Welcome to Scribd, the world's digital library. Read, publish, and share books and documents. See more
Download
Standard view
Full view
of .
Look up keyword
Like this
3Activity
0 of .
Results for:
No results containing your search query
P. 1
Fisher

Fisher

Ratings: (0)|Views: 8,741 |Likes:
Published by Zeke Miller
Fisher
Fisher

More info:

Published by: Zeke Miller on Jun 24, 2013
Copyright:Attribution Non-commercial

Availability:

Read on Scribd mobile: iPhone, iPad and Android.
download as PDF, TXT or read online from Scribd
See more
See less

07/15/2013

pdf

text

original

 
 
1
(Slip Opinion)
OCTOBER TERM, 2012Syllabus
NOTE: Where it is feasible, a syllabus (headnote) will be released, as isbeing done in connection with this case, at the time the opinion is issued.The syllabus constitutes no part of the opinion of the Court but has beenprepared by the Reporter of Decisions for the convenience of the reader.See
United States
v.
 Detroit Timber & Lumber Co.,
200 U. S. 321, 337.
SUPREME COURT OF THE UNITED STATES
Syllabus
FISHER
v
. UNIVERSITY OF TEXAS AT AUSTIN
ET AL
.
CERTIORARI TO THE UNITED STATES COURT OF APPEALS FORTHE FIFTH CIRCUITNo. 11–345. Argued October 10, 2012—Decided June 24, 2013The University of Texas at Austin considers race as one of various fac-tors in its undergraduate admissions process. The University, whichis committed to increasing racial minority enrollment, adopted itscurrent program after this Court decided
Grutter
v.
 Bollinger
, 539U. S. 306, upholding the use of race as one of many “plus factors” inan admissions program that considered the overall individual contri-bution of each candidate, and decided
Gratz
v.
 Bollinger
, 539 U. S.244, holding unconstitutional an admissions program that automati-cally awarded points to applicants from certain racial minorities.Petitioner, who is Caucasian, was rejected for admission to theUniversity’s 2008 entering class. She sued the University and schoolofficials, alleging that the University’s consideration of race in admis-sions violated the Equal Protection Clause. The District Courtgranted summary judgment to the University. Affirming, the FifthCircuit held that
Grutter
required courts to give substantial defer-ence to the University, both in the definition of the compelling inter-est in diversity’s benefits and in deciding whether its specific planwas narrowly tailored to achieve its stated goal. Applying thatstandard, the court upheld the University’s admissions plan.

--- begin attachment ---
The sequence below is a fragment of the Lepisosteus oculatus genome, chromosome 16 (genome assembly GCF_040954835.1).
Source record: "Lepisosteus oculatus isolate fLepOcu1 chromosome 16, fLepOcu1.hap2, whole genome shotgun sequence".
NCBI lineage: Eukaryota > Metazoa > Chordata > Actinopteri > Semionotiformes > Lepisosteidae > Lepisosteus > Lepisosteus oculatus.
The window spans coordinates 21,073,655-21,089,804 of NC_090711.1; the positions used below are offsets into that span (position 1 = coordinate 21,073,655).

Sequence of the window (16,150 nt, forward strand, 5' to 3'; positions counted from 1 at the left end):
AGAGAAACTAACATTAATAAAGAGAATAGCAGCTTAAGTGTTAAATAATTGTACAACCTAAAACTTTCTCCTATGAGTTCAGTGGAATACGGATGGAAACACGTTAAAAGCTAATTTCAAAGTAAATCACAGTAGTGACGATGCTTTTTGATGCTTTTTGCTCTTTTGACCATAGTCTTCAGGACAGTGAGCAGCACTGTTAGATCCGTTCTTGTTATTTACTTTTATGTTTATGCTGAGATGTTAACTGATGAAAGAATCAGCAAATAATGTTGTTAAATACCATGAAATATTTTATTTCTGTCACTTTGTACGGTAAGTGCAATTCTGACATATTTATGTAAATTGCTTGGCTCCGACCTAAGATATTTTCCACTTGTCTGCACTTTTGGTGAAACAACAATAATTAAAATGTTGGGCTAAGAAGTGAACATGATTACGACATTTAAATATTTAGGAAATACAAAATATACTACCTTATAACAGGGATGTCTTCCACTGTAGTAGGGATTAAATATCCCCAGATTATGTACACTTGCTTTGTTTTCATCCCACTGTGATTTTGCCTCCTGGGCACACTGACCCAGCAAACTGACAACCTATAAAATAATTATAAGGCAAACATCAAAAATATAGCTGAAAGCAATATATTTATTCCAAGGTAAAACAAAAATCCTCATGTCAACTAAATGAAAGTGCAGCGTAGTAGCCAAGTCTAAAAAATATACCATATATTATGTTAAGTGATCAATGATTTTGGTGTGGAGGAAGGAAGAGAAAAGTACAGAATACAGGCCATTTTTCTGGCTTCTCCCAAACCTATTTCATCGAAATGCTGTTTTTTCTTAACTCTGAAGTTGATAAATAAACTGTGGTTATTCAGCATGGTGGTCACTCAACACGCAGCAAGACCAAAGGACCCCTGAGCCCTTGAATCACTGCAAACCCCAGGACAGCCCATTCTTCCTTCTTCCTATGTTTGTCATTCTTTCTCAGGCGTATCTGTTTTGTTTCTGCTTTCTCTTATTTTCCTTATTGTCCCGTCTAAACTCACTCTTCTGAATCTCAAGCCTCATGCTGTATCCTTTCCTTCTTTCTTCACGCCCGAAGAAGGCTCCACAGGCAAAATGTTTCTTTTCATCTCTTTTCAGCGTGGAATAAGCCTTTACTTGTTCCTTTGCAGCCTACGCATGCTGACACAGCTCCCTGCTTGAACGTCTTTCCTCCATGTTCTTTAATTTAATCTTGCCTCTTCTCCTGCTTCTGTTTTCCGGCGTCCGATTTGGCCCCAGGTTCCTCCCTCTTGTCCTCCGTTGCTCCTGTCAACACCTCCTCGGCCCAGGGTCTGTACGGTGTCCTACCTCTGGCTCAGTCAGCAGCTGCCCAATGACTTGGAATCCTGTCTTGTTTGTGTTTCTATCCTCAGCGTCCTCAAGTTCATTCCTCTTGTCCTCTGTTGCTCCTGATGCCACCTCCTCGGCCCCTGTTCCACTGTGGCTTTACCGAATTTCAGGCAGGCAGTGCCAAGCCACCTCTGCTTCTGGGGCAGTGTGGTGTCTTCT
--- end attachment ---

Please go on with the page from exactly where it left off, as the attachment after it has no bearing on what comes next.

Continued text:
Held
: Because the Fifth Circuit did not hold the University to the de-manding burden of strict scrutiny articulated in
Grutter
and
Regentsof Univ. of Cal.
v.
 Bakke
, 438 U. S. 265, its decision affirming the Dis-trict Court’s grant of summary judgment to the University was incor-rect. Pp. 5–13.(a)
 Bakke
,
Gratz
, and
Grutter,
which directly address the questionconsidered here, are taken as given for purposes of deciding this case.In
 Bakke
’s principal opinion, Justice Powell recognized that stateuniversity “decisions based on race or ethnic origin . . . are reviewable
 
 
2 FISHER
v.
UNIVERSITY OF TEXAS AT AUSTINSyllabusunder the Fourteenth Amendment,” 438 U. S., at 287, using a strictscrutiny standard,
id.
, at 299. He identified as a compelling interestthat could justify the consideration of race the interest in the educa-tional benefits that flow from a diverse student body, but noted thatthis interest is complex, encompassing a broad array “of qualifica-tions and characteristics of which racial or ethnic origin is but a sin-gle though important element.”
Id.,
at 315In
Gratz
and
Grutter,
the Court endorsed these precepts, observingthat an admissions process with such an interest is subject to judicialreview and must withstand strict scrutiny,
Gratz
,
supra
, at 275,
i.e.,
a university must clearly demonstrate that its “ ‘purpose or interest isboth constitutionally permissible and substantial, and that its use of the classification is “necessary . . . to the accomplishment” of its pur-pose,’ ”